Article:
Burundi and Tanzania: weaving stories of hope in refugee camps

Two inspiring stories from two African women who are making the difference. Living in a refugee camp did not represent a limit to their energy and will to improve their conditions.


Nyamvura Koronaria is a Burundian refugee artisan in the Mtendeli camp in Northwestern Tanzania. She lives in two tents together with her husband, her nine children and six other children she is providing for – 17 people total. They fled to Tanzania in the middle of the night after armed militias had entered her village and people had started disappearing. Her main challenge in the camp is inadequate shelter, with a lack of space, leaking roofs and only straw mats to sleep on. As a refugee, she is not allowed to leave the camp without a permit, which can be difficult to get. Ever since monthly food rations were cut, they don’t get enough food to provide for everyone under her care.

Following family tradition, Nyamvura learned to weave from her mother at a young age. She wanted to pursue weaving in Burundi to support her family but was forced to give up on it because of a lack of customers. She returned to a subsistence farming livelihood until she was again forced to flee to the camps in Tanzania.
Today, Nyamvura is proud to again be pursuing her weaving passion as part of WomenCraft’s refugee artisan group in the camp. She loves the new standardized designs and is excited to have learned to use molds and tape measures for her weaving. She jokes that:

"At home, everyone makes different shapes and designs. Not even the same person can make the same product twice".

Through her weaving income, Nyamvura provides the only reliable income for her family in the camp. This enables her to improve her inadequate housing situation and to complement insufficient food rations with food she buys in the host community market. Given the harsh life in the camp, the group also provides her and her colleagues an important safety net, psychosocial support and a sense of self-determination, all of which are hard to find in a refugee camp context.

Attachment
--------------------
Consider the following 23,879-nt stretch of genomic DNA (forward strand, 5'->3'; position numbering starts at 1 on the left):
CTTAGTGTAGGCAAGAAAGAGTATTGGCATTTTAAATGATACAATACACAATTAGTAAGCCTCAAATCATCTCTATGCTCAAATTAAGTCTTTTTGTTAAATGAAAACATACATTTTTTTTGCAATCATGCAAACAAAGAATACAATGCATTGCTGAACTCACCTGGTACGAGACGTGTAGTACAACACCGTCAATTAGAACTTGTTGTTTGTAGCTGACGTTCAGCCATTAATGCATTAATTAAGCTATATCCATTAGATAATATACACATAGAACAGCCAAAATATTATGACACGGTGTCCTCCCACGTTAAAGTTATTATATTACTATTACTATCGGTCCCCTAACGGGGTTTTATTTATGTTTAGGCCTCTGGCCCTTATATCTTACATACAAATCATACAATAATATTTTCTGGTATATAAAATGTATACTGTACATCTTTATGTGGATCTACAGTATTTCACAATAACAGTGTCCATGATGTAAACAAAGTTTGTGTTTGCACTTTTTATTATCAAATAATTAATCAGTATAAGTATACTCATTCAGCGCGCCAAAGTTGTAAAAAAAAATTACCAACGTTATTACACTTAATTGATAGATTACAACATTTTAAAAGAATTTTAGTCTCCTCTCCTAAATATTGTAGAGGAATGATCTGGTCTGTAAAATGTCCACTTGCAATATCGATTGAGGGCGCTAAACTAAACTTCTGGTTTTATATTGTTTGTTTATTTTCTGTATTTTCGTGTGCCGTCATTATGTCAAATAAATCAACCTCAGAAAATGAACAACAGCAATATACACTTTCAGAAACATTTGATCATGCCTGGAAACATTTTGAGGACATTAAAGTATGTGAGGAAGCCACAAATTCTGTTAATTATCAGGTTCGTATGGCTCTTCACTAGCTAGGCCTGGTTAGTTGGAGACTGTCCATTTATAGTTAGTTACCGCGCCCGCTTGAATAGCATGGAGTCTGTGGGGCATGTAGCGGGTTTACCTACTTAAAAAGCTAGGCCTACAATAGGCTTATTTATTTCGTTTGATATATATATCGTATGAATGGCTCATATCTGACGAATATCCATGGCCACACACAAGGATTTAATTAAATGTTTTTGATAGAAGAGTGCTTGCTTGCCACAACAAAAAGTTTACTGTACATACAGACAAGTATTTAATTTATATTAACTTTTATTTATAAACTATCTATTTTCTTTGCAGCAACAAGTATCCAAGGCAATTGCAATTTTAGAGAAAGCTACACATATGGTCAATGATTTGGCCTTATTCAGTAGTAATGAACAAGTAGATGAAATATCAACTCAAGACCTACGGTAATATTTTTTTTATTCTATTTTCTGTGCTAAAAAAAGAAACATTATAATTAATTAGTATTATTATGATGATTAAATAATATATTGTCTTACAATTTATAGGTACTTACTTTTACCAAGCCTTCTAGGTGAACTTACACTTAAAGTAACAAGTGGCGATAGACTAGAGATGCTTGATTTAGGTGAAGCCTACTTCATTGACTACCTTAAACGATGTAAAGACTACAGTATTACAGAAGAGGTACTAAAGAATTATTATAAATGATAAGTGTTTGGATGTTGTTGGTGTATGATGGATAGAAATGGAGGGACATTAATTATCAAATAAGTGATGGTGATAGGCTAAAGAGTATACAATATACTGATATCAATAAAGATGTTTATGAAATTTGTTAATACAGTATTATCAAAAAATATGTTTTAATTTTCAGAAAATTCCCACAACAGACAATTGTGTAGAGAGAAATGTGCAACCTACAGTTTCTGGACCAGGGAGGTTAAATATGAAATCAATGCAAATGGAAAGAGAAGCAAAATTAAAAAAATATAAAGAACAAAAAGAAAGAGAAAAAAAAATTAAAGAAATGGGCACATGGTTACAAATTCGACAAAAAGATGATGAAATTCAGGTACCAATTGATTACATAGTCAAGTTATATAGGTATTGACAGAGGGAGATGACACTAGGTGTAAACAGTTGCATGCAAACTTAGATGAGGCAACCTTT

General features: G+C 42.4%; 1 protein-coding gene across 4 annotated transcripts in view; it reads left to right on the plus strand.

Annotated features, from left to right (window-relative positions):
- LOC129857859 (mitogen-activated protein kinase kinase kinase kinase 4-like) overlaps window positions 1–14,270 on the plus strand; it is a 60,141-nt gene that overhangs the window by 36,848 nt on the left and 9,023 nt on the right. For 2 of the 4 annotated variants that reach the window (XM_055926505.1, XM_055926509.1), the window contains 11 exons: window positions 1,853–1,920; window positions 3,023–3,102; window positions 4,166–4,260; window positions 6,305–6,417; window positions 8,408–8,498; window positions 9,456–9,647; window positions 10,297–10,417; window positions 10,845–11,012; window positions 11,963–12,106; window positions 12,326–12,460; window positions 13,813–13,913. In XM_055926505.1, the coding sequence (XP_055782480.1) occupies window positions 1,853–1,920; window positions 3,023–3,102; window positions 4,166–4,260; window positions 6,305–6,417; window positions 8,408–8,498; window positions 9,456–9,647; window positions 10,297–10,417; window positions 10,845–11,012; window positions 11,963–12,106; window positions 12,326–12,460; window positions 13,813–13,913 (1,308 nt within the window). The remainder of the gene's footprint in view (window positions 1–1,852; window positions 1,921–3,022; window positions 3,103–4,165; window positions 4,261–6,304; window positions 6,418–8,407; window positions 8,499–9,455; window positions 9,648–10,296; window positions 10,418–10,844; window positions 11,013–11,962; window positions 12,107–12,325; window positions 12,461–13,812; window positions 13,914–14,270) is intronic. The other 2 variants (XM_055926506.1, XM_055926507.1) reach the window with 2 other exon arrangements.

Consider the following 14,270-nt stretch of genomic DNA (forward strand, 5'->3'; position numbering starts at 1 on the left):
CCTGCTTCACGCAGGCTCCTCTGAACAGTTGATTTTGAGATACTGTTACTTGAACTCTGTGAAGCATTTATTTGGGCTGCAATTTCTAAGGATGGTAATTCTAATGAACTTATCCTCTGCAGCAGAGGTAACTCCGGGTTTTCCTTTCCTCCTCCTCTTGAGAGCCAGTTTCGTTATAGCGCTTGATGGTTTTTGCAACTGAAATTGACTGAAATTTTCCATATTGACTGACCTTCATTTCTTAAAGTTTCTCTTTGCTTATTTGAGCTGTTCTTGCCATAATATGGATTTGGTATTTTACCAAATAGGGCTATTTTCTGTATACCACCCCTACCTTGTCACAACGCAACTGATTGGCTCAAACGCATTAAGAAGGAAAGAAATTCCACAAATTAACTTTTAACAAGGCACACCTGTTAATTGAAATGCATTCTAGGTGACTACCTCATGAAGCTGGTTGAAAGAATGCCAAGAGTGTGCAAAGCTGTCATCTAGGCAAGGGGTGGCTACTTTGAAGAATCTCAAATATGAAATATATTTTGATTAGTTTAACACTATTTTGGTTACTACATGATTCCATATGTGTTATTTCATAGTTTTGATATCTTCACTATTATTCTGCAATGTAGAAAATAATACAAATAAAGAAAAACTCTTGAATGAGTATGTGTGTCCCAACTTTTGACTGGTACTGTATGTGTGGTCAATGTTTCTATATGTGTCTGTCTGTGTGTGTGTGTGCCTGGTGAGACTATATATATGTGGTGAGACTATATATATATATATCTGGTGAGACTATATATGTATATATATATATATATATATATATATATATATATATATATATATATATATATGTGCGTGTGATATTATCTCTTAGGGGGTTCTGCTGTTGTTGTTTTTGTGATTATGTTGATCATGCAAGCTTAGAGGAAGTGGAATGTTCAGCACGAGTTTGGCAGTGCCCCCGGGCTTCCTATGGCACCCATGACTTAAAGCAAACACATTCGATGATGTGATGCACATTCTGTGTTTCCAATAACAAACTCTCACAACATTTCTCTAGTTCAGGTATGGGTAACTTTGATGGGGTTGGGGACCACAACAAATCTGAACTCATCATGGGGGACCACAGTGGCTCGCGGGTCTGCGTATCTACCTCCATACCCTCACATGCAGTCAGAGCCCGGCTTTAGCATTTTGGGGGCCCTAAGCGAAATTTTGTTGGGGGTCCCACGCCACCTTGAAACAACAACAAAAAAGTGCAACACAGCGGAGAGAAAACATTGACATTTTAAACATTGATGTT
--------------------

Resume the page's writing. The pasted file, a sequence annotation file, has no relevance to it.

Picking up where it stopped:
"I am grateful to come to the weaving center every day. I am again able to follow my passion and support my family with it. The center is where I am happy, sitting with my friends, chatting and helping each other if one of us is having a difficult time".





Esperance Balingayao is a Burundian refugee artisan living with her husband, her six children and two orphans in the Mtendeli refugee camp in Northwestern Tanzania. When violence reached her community in Burundi, they fled their home at night, braving the two-day trek to the Tanzanian border on foot, navigating small paths through forests, rivers and mountains. She clearly remembered the way as this was the third time they had to flee their home to Tanzania. Today, she feels safe in the camp but life is hard without opportunities for income or to grow crops and with insufficient food rations and poor access to clean water.

Esperance’s life changed when she decided to join the refugee artisan group of WomenCraft in the camp. Initially, it was a big challenge for her to become used to the new designs, weaving all products in a standardized way using molds and having to follow strict timelines. Accepting the challenge, Esperance now masters all product shapes and designs and has become the lead artisan of her group, supervising product quality and production schedules and providing individual support to her artisan colleagues:

"I am proud about my weaving and I am so happy to be leading our group to help artisans grow and produce high quality products. Only following our strict standards and timelines are we able to become competitive and sell our products to customers around the world".

Given the limited opportunities in the camp, Esperance has become the sole breadwinner of her family. Through her weaving income, she is gradually improving her family’s situation in the camp. With her regained entrepreneurial spirit, she hopes to soon open a small family-run breakfast place to sell local doughnuts and tea within the camp as a secondary source of income.


Story contributor: WomenCraft
For International Women's Day 2108 celebration